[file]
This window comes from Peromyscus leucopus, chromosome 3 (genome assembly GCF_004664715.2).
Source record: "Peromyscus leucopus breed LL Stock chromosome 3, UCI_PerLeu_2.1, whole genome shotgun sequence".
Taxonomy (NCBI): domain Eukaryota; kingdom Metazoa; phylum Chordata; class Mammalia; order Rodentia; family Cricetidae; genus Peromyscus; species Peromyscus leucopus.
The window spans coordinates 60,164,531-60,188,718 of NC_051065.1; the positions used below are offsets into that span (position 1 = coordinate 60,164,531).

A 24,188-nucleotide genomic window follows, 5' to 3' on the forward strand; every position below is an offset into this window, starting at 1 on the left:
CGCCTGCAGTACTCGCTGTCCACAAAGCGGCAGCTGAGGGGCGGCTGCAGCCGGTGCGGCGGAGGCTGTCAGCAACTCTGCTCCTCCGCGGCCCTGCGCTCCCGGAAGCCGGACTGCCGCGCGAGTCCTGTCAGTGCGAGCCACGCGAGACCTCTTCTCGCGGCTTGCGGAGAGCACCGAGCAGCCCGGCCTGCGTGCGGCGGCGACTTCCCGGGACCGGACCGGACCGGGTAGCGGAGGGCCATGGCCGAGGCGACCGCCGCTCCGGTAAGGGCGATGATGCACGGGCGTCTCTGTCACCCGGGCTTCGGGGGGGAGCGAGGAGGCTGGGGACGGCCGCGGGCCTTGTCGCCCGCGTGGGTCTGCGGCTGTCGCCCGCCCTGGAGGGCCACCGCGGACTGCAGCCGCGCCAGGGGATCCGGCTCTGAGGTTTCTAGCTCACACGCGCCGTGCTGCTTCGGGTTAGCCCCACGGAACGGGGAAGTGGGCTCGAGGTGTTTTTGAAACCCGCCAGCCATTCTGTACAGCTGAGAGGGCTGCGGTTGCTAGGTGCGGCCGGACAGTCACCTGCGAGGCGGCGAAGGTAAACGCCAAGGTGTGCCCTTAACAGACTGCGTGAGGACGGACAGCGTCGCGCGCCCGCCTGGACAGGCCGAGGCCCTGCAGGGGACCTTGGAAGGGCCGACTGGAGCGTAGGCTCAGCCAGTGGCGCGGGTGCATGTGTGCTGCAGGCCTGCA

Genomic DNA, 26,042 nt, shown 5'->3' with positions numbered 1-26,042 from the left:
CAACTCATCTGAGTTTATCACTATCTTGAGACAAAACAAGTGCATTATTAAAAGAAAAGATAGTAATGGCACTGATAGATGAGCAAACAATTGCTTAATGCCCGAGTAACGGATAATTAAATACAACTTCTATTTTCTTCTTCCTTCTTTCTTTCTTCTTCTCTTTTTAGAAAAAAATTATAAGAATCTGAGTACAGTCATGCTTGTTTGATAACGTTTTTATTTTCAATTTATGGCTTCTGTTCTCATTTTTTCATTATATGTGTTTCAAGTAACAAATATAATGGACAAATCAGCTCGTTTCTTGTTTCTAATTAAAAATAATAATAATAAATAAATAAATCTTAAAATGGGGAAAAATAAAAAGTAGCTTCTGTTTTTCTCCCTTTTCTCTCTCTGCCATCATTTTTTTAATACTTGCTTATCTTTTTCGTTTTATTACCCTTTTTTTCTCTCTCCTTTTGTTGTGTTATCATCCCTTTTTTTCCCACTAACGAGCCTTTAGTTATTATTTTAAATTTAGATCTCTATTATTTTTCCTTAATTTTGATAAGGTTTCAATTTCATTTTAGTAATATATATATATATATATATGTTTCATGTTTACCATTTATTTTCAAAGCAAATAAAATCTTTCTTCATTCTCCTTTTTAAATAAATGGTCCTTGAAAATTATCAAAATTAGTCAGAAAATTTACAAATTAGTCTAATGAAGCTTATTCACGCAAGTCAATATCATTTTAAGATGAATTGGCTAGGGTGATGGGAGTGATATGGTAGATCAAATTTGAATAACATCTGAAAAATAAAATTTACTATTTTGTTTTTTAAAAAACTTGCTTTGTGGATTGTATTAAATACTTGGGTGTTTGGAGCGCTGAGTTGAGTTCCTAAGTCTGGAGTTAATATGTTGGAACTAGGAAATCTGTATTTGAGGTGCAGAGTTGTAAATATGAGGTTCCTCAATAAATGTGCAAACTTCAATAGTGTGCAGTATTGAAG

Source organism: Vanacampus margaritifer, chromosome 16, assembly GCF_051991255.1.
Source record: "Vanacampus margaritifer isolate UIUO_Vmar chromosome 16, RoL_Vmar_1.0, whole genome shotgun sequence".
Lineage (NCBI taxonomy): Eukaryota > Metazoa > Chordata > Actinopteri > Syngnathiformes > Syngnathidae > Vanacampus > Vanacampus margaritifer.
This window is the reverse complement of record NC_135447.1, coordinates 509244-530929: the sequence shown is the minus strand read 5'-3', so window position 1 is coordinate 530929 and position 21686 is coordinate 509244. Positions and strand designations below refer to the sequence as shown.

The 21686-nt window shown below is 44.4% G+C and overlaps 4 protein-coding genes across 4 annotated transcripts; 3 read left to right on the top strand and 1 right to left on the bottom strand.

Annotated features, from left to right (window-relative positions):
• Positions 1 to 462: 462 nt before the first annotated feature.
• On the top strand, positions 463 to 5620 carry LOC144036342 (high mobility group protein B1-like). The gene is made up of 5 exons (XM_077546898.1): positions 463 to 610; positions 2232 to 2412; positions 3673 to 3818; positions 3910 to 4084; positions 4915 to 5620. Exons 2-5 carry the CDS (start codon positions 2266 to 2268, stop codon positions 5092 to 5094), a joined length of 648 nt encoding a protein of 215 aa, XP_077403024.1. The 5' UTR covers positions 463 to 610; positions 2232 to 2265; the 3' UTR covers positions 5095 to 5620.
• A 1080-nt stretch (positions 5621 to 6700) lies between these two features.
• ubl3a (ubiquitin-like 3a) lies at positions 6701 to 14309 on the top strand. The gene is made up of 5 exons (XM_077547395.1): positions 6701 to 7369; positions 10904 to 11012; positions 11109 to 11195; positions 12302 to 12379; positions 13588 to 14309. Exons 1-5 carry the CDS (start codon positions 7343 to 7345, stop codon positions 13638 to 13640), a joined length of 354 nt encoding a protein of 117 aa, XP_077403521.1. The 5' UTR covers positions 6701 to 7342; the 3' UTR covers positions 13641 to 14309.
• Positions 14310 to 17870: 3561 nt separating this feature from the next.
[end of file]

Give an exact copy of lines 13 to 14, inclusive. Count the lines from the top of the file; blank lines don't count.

The 21686-nt window shown below is 44.4% G+C and overlaps 4 protein-coding genes across 4 annotated transcripts; 3 read left to right on the top strand and 1 right to left on the bottom strand.

Annotated features, from left to right (window-relative positions):